[Oberon] Re (2): Copy or reinstall A2?

Liam Proven lproven at gmail.com
Tue Jul 27 15:53:00 CEST 2021

On Fri, 23 Jul 2021 at 23:47, Michael Schierl <schierlm at gmx.de> wrote:
> Sorry for that.

It's OK.

> I wanted to say, no direct support for hard disk controller drivers. If
> Int 13h is able to access the hard disk, DOS will use it. If I recall
> correctly, hard disk "drivers" for DOS actually hooked Int 13h.

I think that's right but I was never a DOS API-level programmer.

But DOS barely has device drivers for anything. It doesn't even have
CD drivers -- they must be provided by someone else. All it provides
(in later versions) is the redirector. DOS was barely an OS at all,

All I was getting at is that while it _does_ directly support hard
disk drives, it doesn't support USB -- but if you boot it from a USB,
the BIOS fakes support for the USB drive in a way that DOS can use.
This does not seem to be widely-known, and it's useful. DOS booted
from USB is entirely useful, quite fast, and as it doesn't write much
to the drive anyway, a DOS-bootable USB stick should last a long time.

Finally, as 32MB was a fair amount of space for DOS and DOS apps, even
very small USB drives are entirely usable for this. 2GB or 4GB USB
drives are _huge_ by DOS standards.

> with mscdex was a complete different beast, though.


> Today, controllers contain both an option ROM for DOS and another one
> for (U)EFI.

I did not know that, but on consideration, it makes sense.

Over on the FreeDOS list, there is much debate as to whether FreeDOS
can or even should be made UEFI-compatible.

> In the "Hobby OS" space, there are a few that use Int 13H in real mode
> to communicate with hard disks. I also believe BeOS (5) had a setting
> that used Int 13H in 16-bit real mode for all disk access

(!) I didn't know that, and I did use BeOS 5 a bit. I gave it a rave
review in the UK's leading computer magazine, Personal Computer World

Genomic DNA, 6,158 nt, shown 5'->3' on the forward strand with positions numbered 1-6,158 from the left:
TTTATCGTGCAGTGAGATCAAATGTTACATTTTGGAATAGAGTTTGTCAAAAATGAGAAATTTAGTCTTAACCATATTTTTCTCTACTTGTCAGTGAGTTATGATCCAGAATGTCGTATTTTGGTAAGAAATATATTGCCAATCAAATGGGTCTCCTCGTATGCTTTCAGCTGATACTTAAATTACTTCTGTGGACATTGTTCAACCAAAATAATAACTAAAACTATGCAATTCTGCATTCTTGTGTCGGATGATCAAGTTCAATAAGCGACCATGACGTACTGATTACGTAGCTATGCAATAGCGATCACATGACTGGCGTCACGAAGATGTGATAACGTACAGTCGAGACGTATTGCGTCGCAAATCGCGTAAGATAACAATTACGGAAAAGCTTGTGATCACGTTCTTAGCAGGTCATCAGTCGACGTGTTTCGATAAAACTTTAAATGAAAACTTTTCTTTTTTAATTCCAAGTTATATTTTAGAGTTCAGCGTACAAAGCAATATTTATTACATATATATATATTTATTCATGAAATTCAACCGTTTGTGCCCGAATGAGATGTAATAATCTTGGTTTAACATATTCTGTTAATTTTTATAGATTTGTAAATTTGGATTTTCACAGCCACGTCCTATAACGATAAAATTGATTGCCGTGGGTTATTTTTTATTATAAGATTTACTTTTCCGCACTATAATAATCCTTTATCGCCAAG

(PCW -- *not* the same journal as the American PC World.)

>  (Of course, Windows 95
> also had a DOS compatibility mode which handled all disk access via DOS,
> but I think that counts as more-or-less "runs on top of DOS".

Yes, and yes. It was necessary to run Win95 on Acorn's 386 & 486
add-in processor boards for the ARM-based RiscPC.

> Also some boot loaders (like e.g. GRUB) are getting to some complexity
> that is almost its own OS. And when using GRUB with the biosdisk module
> (which is default, unless you are on (U)EFI where it uses efidisk) it
> will use BIOS to access the disk and load the kernel etc.

I did not know that. This thread is proving very informative.

> Which is no different from having a DOS floppy image in Floppy Emulation
> Mode on an El Torito CDROM. DOS will see and use the floppy drive (as
> A:) and any physical drive A: will then become drive B:.

I would argue it is different in quite a few ways.

The floppy-emulation approach also can be made to work with USB keys, I think.

The key differences are:
• even if the medium is writable, the virtual floppy isn't;
• space is very constrained;
• as an emulation, it isn't extensible -- e.g., you can't have more partitions.

Whereas a bootable USB just looks like any other HDD to DOS. You can
cache it, write to it, partition it, format it, install apps onto it,
etc. All without any drivers.

As far as I can tell from my testing, this is also compatible with
32-bit DOS-extender programs. So, for instance, it should be
compatible with DOS Oberon.

> MEMDISK (from the syslinux project) can also load floppy or hard disk
> images into RAM and DOS will just see them fine.

I have not seen or tried this.

> So I guess it is better than mouse support in (U)EFI. The laptop I'm
> sitting at right now supports external USB mice but not the internal
> trackpad. If the mouse has been connected before powering up the machine.


I am not surprised, though. UEFI feels very unfinished to me and I
find it a nuisance to use.

Liam Proven – Profile: https://about.me/liamproven
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